Community members discussed the potential smoking ban at Mills on Oct. 17, at a community meeting. Faculty, staff and students filled the Student Union to express their opinions on the potential ban.
At the meeting, discussion of the potential ban raised several questions and problems. Community members have been concerned that, if the ban goes through, smokers will be required to go off campus to smoke.
Students, both non-smokers and smokers alike, were concerned about how severe this change would be for students who smoke.
Sophomore Vanessa Cisneros, a non-smoker, finds the proposition to be overstepping its bounds.
“A whole community of people shouldn’t have to change their habits to accommodate other people’s preferences,” Cisneros said after the community meeting. “A lot of my friends are smokers and if they’re ever asked to move further away from a public area, they never have a problem with it. Non-smokers should be just as respectful.”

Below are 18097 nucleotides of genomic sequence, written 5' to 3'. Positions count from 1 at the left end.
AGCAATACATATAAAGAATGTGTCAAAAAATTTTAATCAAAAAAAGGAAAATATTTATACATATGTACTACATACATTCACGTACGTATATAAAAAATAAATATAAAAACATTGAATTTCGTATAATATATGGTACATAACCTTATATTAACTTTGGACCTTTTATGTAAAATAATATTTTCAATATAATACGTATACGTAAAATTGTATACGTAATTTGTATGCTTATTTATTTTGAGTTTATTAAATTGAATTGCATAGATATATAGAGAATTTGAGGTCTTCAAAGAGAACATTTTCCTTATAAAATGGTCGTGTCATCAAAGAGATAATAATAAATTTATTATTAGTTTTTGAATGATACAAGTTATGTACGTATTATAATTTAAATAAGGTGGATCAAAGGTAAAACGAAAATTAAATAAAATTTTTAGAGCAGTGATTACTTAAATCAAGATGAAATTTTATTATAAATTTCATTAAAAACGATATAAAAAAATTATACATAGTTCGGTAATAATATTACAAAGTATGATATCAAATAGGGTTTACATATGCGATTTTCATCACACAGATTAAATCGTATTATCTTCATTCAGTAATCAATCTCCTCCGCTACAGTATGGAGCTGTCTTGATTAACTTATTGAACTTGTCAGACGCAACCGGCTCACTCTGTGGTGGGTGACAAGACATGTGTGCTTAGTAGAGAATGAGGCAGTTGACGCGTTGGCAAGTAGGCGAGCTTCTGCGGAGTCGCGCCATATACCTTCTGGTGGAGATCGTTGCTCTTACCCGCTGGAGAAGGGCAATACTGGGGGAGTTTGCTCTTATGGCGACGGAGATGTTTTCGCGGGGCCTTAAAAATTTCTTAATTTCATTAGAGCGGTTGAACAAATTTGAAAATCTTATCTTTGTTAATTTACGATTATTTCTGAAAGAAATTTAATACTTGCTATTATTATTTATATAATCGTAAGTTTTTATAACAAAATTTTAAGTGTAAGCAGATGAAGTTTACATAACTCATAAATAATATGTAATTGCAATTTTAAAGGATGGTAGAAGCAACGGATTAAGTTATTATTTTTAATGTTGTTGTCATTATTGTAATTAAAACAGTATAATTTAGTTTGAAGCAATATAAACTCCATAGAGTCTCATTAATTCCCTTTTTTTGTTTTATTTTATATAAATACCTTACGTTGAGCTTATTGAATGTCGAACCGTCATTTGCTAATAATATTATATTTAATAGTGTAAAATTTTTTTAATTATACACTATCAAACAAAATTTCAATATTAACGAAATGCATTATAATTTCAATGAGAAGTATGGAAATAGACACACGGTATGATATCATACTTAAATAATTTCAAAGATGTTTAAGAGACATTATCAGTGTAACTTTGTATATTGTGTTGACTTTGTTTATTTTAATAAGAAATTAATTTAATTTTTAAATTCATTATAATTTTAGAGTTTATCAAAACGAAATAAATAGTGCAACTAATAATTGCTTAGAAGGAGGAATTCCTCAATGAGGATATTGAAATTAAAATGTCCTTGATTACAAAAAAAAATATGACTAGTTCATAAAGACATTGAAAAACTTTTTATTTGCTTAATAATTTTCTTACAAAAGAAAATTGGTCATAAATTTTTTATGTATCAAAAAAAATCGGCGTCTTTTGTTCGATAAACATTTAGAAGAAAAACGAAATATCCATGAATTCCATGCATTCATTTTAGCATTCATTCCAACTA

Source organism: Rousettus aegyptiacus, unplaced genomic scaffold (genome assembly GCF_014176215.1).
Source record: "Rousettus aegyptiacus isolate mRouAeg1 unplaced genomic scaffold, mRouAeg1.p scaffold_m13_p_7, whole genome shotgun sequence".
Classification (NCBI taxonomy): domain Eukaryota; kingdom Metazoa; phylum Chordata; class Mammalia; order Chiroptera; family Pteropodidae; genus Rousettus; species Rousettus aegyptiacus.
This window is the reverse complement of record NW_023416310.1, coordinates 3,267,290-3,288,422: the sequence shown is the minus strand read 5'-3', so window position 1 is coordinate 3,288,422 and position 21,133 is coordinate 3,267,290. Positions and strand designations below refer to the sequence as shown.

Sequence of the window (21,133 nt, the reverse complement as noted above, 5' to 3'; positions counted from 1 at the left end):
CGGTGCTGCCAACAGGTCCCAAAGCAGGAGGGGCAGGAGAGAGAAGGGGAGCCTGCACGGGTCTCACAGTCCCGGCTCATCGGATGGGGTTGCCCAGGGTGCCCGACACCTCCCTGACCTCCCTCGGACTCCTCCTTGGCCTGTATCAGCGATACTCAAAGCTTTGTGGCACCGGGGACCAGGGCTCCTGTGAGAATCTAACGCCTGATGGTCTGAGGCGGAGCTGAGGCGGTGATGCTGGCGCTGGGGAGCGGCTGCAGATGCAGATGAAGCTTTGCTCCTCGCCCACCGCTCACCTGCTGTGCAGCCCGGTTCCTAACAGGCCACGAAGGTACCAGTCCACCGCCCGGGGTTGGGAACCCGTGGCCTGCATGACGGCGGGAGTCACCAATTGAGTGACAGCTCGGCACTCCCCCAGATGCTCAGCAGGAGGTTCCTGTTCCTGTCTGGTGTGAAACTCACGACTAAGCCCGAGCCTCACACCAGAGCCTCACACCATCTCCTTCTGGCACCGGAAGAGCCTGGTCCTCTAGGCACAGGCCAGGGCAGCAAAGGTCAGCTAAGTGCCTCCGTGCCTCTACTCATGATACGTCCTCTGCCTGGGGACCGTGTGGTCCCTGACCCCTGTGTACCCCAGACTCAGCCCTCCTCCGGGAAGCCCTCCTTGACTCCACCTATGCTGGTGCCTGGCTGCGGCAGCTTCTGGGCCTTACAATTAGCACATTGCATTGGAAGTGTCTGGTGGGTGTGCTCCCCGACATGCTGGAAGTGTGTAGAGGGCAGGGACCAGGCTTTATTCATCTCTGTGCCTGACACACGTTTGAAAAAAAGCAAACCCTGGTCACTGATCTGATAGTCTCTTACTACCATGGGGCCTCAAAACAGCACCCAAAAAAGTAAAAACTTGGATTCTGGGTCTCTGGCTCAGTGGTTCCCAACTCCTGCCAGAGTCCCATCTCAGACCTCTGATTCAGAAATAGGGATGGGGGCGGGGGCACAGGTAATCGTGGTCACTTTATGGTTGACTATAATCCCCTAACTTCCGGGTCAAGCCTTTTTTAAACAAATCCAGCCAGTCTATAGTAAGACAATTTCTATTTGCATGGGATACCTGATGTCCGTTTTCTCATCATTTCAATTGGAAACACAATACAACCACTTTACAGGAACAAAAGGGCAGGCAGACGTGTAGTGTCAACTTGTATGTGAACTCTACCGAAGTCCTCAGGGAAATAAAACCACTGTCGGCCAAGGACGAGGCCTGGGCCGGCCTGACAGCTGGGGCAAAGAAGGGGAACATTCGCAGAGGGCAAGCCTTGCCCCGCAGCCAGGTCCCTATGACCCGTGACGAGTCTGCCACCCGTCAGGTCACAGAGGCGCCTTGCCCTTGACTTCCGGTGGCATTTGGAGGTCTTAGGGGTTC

An additional idea proposed at the meeting was the possible construction of designated smoking areas.
A current student and smoker at Mills, who wished to remain anonymous, questioned how these areas would be paid for.
“What all of this boils down to is, well, nothing. No one is going to pay for any structures to be built, no one is going to go off campus to smoke,” she said.
Currently, there are designated areas set aside for smokers, as well as signs posted across campus indicating where smoking is or is not allowed, and smokers at Mills fear that the passing of the smoking ban will further isolate them from the rest of the Mills community.
Sophomore Lisann Zentner thinks the proposition could be promising.
“I have no problem with smokers. What I do have a problem with is when they smoke within corridors and abuse the boundaries laid out for them,” Zentner said. “I’m asmathic and if I’m constantly surrounded by smoke, I have nowhere to go.”
Junior Myles Luber said that there is already an initial “us” and “them” dichotomy living throughout the Mills community, where the campus seems to have been divided between those who smoke and those who don’t.
“It’s just wrong,” said Cuahtemoc Peranda, a graduate dance student. “I don’t understand how you could want to force people to change their way of life to fit yours. I’ve seen schools that switched from a smoking to non-smoking campus and it didn’t work.”